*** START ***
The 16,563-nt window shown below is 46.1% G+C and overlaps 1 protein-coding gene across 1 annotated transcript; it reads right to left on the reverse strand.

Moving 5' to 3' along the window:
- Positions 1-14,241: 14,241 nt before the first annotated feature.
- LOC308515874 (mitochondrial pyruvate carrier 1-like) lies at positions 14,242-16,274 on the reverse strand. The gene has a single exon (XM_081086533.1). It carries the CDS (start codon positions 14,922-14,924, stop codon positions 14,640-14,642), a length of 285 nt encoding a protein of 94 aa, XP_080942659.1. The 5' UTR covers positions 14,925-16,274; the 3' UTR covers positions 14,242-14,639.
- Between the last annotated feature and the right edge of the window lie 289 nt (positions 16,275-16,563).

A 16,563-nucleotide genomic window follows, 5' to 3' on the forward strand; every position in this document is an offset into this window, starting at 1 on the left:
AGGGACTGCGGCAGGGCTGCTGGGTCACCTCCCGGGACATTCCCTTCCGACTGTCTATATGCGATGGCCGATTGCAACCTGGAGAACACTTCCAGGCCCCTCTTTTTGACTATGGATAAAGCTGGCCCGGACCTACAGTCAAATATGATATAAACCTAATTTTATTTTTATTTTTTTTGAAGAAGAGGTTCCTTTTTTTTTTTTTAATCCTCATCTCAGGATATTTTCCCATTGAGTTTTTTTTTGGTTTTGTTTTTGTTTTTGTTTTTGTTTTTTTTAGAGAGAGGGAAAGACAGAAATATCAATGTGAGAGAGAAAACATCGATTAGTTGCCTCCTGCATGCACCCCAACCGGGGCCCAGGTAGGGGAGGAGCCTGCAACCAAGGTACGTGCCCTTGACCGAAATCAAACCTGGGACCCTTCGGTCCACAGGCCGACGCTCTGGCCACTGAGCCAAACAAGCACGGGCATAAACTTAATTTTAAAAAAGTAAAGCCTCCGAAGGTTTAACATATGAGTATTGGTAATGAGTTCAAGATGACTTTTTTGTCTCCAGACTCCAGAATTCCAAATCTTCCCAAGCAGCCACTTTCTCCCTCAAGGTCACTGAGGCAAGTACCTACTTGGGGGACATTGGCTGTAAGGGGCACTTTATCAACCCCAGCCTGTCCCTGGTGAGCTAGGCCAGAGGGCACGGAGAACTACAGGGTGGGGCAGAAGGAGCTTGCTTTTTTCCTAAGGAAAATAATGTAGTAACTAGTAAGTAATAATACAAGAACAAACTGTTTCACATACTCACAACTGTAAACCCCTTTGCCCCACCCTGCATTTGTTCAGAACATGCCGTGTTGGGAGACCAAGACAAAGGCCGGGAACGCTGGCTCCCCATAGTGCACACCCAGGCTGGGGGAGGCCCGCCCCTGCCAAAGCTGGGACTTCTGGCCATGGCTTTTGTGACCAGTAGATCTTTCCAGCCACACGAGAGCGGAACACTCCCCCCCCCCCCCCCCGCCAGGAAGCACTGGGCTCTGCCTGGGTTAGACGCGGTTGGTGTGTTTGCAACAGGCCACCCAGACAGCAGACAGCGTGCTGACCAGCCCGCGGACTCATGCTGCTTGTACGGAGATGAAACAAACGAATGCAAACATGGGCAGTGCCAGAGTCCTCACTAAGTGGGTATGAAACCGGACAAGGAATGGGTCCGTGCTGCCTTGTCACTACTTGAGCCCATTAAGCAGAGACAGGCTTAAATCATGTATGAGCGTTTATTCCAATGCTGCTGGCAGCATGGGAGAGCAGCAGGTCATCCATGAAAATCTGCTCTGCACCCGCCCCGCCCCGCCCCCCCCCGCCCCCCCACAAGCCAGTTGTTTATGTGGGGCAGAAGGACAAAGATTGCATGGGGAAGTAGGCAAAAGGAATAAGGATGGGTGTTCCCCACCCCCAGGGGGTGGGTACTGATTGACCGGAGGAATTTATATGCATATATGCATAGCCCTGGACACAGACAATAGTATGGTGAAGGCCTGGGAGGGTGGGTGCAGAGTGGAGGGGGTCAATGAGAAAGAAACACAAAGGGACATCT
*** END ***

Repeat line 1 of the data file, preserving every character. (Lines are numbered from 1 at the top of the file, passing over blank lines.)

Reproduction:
The 16,563-nt window shown below is 46.1% G+C and overlaps 1 protein-coding gene across 1 annotated transcript; it reads right to left on the reverse strand.